In-person workplace collaboration and support offer benefits - by Scott Naigles

March 22, 2024 - Construction Design & Engineering
Scott Naigles

COVID-19 profoundly changed how and where corporate employees work. With the pandemic in the rear-view mirror, a debate is underway about the merits and efficiency of work-from-home versus in-office attendance. But there is a third way that is getting less attention: the benefits of on-site corporate support. 

This model is mutually beneficial and provides advantages for employers and employees alike. Many companies experience a divide between their corporate employees, who work from home or a corporate office, and on-site operations employees. But with more on-site collaboration, companies can improve efficiencies and culture.

On-site corporate support is often overlooked in the workforce discussion. There are three reasons why this approach is beneficial to a company: Improved collaboration, increased company performance and expansion of professional development opportunities.

At Suffolk, our project teams must work on job sites to manage our construction projects – buildings cannot be constructed from a Zoom screen or an office. We have thousands of operations personnel and subcontractor workers in the field. On the corporate side, there are hundreds of office employees. While responsibilities differ, both types of employees are on the same team. 

As an in-house lawyer, my office is located at Suffolk’s corporate headquarters in Boston. However, I spend most mornings on construction sites working with project teams. I started this practice years ago to close the divide between operations and corporate employees. As a lawyer, I did not have a natural skill-set in construction, and my lack of understanding created barriers that translated to inefficiencies. I learned about construction operations by spending countless hours walking job sites and asking questions. I learned about field operations, project management and the life cycle of complicated projects. As a result, I can more effectively provide legal advice and risk management support.

This approach has strengthened relationships between our corporate legal team and operations employees. Instead of a faceless lawyer in a corporate office, disconnected from the company’s operations, I’ve carved out an active and valued role at project sites.

These efforts have paid off over the years. For example, I formed a strong relationship with a particular superintendent. During a recent project, he proactively contacted me at the start of the project for legal guidance and on-site support. Instead of waiting for issues to become disruptive, we worked together to avoid issues and kept the project moving.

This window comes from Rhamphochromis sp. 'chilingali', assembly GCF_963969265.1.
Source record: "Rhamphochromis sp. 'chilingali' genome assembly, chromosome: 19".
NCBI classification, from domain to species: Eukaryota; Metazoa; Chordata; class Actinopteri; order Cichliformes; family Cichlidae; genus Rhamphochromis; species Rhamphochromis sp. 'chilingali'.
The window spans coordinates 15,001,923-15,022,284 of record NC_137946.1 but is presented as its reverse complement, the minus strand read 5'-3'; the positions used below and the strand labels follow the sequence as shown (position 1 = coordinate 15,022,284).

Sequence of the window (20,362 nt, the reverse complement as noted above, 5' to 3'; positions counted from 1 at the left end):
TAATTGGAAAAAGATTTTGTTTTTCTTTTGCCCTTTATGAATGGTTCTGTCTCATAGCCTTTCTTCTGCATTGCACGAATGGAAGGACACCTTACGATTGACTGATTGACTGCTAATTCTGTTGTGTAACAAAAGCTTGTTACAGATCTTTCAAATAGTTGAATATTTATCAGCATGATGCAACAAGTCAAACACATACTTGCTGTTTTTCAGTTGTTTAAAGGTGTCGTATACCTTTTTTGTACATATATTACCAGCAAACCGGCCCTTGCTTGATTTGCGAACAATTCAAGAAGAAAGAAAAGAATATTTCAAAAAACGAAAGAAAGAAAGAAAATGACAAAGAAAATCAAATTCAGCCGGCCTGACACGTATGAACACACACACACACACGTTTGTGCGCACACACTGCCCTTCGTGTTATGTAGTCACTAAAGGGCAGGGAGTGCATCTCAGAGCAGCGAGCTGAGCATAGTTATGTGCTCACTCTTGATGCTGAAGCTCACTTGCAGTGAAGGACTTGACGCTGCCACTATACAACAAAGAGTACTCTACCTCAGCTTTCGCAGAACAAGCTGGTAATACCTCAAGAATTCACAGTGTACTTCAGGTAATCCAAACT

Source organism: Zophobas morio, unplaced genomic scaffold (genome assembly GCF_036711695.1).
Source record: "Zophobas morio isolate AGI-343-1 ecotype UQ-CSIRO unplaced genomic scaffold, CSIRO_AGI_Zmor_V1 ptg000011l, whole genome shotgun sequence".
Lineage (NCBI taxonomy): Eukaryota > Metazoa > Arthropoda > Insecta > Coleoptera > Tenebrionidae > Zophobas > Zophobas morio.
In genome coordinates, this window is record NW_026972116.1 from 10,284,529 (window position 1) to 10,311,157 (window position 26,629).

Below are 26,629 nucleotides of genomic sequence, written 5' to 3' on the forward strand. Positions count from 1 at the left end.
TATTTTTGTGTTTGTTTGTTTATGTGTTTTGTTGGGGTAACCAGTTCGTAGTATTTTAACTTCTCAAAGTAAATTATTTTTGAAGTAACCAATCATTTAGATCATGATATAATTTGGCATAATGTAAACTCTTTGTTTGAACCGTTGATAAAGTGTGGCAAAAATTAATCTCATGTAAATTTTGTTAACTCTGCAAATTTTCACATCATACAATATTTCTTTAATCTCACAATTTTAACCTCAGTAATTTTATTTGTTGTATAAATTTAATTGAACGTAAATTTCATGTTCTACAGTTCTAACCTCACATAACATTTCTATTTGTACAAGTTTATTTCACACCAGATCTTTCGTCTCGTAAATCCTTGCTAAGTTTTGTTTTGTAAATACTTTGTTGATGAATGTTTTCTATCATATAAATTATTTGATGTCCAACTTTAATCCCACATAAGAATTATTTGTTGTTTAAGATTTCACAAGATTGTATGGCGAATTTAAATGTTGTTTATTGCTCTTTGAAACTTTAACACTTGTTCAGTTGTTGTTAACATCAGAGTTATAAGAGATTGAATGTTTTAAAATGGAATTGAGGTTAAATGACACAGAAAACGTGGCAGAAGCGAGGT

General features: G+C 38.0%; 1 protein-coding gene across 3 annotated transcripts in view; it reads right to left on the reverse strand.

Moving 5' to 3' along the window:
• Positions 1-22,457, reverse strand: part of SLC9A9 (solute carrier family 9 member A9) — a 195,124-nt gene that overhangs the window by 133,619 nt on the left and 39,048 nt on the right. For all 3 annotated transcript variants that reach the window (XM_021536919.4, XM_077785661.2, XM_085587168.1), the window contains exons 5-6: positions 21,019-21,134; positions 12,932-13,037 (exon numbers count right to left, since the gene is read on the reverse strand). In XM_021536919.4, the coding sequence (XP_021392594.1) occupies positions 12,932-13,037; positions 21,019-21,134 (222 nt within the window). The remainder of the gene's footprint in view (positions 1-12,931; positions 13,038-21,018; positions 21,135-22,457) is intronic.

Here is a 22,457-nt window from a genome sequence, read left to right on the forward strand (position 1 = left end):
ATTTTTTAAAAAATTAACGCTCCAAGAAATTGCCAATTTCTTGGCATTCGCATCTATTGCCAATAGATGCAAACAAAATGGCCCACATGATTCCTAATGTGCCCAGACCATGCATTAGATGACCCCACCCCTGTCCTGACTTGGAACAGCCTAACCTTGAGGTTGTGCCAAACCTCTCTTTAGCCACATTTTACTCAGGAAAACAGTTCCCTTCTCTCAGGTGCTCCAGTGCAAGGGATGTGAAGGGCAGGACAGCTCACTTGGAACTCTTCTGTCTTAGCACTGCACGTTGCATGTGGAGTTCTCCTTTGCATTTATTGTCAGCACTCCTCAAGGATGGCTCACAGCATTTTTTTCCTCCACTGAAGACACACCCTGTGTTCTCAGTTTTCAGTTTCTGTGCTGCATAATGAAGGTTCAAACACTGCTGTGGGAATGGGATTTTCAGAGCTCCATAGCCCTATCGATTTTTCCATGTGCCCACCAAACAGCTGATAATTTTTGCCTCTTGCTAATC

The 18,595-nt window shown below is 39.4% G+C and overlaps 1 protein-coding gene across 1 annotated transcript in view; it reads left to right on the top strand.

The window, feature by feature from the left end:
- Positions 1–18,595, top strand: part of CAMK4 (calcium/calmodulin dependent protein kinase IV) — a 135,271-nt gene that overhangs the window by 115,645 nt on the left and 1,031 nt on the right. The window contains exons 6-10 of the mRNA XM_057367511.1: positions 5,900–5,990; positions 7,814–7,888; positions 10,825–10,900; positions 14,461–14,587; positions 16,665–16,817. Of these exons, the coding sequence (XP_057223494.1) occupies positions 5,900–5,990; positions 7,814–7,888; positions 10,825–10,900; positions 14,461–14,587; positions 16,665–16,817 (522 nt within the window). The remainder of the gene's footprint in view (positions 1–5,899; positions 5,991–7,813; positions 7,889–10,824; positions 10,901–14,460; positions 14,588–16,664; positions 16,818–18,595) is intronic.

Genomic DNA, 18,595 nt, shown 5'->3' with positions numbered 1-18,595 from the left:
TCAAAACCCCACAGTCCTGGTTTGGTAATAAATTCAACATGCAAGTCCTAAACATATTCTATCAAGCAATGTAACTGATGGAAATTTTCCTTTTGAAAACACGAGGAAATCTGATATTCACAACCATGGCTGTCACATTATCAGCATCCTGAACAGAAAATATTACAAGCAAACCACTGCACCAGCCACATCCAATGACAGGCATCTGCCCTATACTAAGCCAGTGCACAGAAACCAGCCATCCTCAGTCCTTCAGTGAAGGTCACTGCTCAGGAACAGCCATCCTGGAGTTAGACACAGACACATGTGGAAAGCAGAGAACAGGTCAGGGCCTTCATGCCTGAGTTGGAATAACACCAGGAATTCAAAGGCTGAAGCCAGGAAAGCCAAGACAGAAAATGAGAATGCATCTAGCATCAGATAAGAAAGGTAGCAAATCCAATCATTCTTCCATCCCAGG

Second, on-site corporate support creates greater efficiencies for the company. As a lawyer for a construction company that builds large, complicated projects, timing and communication are critical. Our project teams work at a feverish pace and demand prompt and pragmatic advice. With real-time visibility into the project, I can support their needs quickly instead of wasting time getting up to speed.

For example, a high-rise in downtown Boston recently experienced a delay due to unforeseeable subgrade conditions. Weeks prior, I had walked the project and became familiar with the conditions. When engaged by the operations team, I quickly advised on next steps and helped ensure the company’s and our client’s schedule was maintained and financial risk was minimized.

This proactive approach is atypical for most lawyers. Normally, lawyers are tasked with negotiating a contract and then resuming a reactive role, interacting with the project team only on an as-needed basis. This reactionary approach often results in delays and higher cost for all parties.

It takes significant effort to integrate the corporate and operations teams for any business – especially in a virtual world where corporate employees are often siloed. But with greater collaboration, teams can develop synergy and create a stronger working environment. 

Finally, practicing hands-on work creates learning opportunities. By becoming a regular and active presence at job sites, I have become proficient in a field in which I previously had no experience. Further, I have trained operations employees to guide them on best risk mitigation practices to increase our collective knowledge base and teamwork. 

With over two decades of experience as a construction lawyer, I have found passion in applying my legal expertise to improving operational efficiency, bridging the divide between corporate and operations employees. For corporate employees still searching for a more inspiring career, it may be right under your nose. A hands-on, proactive approach can be a powerful springboard to build relationships and learn a new field or position.

The future of work remains a contested debate between employees and employers. Numerous polls have captured workers’ desire to maintain flexibility. More and more companies are instituting stricter in-person attendance policies. Introducing the value of on-site corporate work and practicing this model could create much-needed momentum for our workforce. So, the next time someone starts arguing forcefully for or against in-office or remote work, remember there is a third way that could yield a positive result for everyone.

Scott Naigles is vice president, deputy general counsel at Suffolk Construction Company, Inc., Boston, Mass.



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